Leading a local community in appreciating, understanding, and protecting birds and their natural habitats.

Conservation Events and Involvement

Upcoming events:


Making Birds and Plants Count
Part of the Environmental Science Center's Protecting Our Watersheds lecture series. 

When:     Thursday, October 24, 2019. 5:30 PM reception, lecture from 6:00 - 7:30 PM
Where:    Burien Community Center, 14700 6th Ave SW, Burien, WA 98166
Cost:       FREE. Register here.

Transit:    Several transit lines pass near the Burien Community Center. Plan your trip here.
Parking:   ADA accessible parking stalls are available Burien Community Center parking lot.


Flora and fauna play a big role in the health of our natural surroundings, but also fuel and inspire us. Learn about their impact on various cultures, how you can take part in community science projects and how you can help them from home!

Cities as Climate Refugia for Birds and Wildlife: Joshua Morris, Seattle Audubon's Urban Conservation Manager

Over the past century, development has been the primary driver of population decline for most bird species. Climate change now poses an additional threat. One hundred eighty-nine bird species in Washington State are climate threatened  projected to lose more than 50% of suitable habitat by 2080. Ensuring a place for our birds will require us to protect critical habitat. Or perhaps create it. Joshua Morris, Seattle Audubuns urban conservation manager will discuss how cities have great potential to enhance habitat values and may become refugia for climate threatened species. Urban landscapes are already intensively managed (e.g., controlling invasive species in parks, or watering street trees during periods of prolonged drought) and with some planning, urban habitats can provide stable and abundant resources to wildlife as climate, wildfire, and land-use changes create more unpredictability elsewhere. Seattle Audubons Neighborhood Flyways initiative seeks to maintain, enhance, and connect habitat patches across the urban landscape for greater habitat function and to provide food resources for birds throughout the year. It envisions a healthy, growing urban forest that improves the quality of life for all Seattleites  human or otherwise.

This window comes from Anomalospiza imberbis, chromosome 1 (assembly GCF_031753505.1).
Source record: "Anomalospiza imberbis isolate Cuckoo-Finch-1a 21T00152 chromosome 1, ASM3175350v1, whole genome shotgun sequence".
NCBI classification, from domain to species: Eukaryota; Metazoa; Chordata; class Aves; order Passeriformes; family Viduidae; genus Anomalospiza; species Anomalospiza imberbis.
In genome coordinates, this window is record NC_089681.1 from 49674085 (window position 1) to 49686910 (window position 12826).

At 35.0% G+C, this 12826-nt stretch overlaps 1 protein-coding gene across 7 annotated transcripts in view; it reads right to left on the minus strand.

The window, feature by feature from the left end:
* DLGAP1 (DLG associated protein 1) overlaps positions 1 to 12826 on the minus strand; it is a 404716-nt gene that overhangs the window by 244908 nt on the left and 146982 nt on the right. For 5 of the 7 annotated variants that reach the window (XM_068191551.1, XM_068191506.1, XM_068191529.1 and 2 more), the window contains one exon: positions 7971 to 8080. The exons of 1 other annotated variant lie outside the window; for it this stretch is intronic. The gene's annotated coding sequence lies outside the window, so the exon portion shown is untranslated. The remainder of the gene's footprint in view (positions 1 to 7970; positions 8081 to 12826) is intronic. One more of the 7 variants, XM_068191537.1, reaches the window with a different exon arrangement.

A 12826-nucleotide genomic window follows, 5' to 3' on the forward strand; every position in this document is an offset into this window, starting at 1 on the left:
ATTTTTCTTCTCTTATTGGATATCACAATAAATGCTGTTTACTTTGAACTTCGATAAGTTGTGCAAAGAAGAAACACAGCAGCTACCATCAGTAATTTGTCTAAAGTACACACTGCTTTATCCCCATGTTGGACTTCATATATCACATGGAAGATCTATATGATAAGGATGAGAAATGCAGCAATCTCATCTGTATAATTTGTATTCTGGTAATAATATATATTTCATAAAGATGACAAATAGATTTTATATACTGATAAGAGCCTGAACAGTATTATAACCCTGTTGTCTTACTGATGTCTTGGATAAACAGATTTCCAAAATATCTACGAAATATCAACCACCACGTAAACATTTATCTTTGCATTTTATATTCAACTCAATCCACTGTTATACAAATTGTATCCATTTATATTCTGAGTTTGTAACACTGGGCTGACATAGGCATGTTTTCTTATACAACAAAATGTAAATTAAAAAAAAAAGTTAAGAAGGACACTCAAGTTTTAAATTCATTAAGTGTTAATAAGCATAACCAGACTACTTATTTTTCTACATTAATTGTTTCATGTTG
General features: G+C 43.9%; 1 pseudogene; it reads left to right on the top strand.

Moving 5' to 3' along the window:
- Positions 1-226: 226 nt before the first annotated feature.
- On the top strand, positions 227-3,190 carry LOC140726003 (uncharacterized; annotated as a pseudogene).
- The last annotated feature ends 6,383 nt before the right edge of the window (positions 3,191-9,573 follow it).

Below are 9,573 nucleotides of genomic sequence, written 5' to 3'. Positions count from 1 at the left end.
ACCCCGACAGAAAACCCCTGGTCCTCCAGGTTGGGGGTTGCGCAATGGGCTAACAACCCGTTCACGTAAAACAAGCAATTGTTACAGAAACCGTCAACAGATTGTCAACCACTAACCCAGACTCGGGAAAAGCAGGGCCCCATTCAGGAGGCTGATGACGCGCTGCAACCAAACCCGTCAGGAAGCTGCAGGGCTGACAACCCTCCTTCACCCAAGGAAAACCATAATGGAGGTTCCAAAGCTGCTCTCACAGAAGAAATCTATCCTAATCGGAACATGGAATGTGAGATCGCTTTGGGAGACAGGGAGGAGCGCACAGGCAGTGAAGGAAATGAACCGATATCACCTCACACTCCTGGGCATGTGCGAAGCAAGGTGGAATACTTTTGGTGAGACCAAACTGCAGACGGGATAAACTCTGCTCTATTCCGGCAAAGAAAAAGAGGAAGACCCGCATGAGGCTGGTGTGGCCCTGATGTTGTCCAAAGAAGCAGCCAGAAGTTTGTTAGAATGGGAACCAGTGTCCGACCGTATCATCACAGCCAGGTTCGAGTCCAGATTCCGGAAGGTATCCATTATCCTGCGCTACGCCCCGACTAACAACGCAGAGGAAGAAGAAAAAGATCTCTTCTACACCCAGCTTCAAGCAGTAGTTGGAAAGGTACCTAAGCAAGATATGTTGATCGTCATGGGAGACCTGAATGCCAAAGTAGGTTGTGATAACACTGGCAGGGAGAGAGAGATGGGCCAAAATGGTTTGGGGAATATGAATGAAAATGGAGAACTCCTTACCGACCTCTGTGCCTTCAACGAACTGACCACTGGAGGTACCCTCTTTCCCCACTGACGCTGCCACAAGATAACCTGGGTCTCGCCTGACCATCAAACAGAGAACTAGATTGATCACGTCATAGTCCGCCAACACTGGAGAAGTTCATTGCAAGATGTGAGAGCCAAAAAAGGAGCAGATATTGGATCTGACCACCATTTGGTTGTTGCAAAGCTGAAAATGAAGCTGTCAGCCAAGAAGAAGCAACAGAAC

If You Can Count, You Can Help Birds: Kharli Rose

Birds can inspire and enlighten us, so its now time to uplift them. They face increasing threats, but you can help by simply counting them. Scientists and bird enthusiasts can learn a lot by knowing where the birds are. Their populations are dynamic and constantly in flux, which can make monitoring them challenging. Community science projects, such as the Great Backyard Bird Count, Christmas Bird Counts, Project Feeder Watch and eBird submissions provide the big picture about what is happening to bird populations. The more data is collected, the more scientists can investigate far-reaching questions about birds, the environment, and our role within in theirs. Regardless of your birding skill level, Kharli Rose will share resources and information about upcoming counts and community projects that you can sometimes do from your own home. Kharli spent a decade in the news industry and began birding in the middle of it. This joy soon revealed many natural connections and a desire to share them with others. Working with national estuary programs, county conservation and natural resource departments and local Audubon groups were wonderful conduits. As the community engagement manager at the Environmental Science Center, Kharli is thrilled to fuse environmental stewardship with community engagement, especially in spreading the bird word.

Seattle Audubon is nonprofit, tax-exempt 501(c)(3) organization. Copyright Seattle Audubon.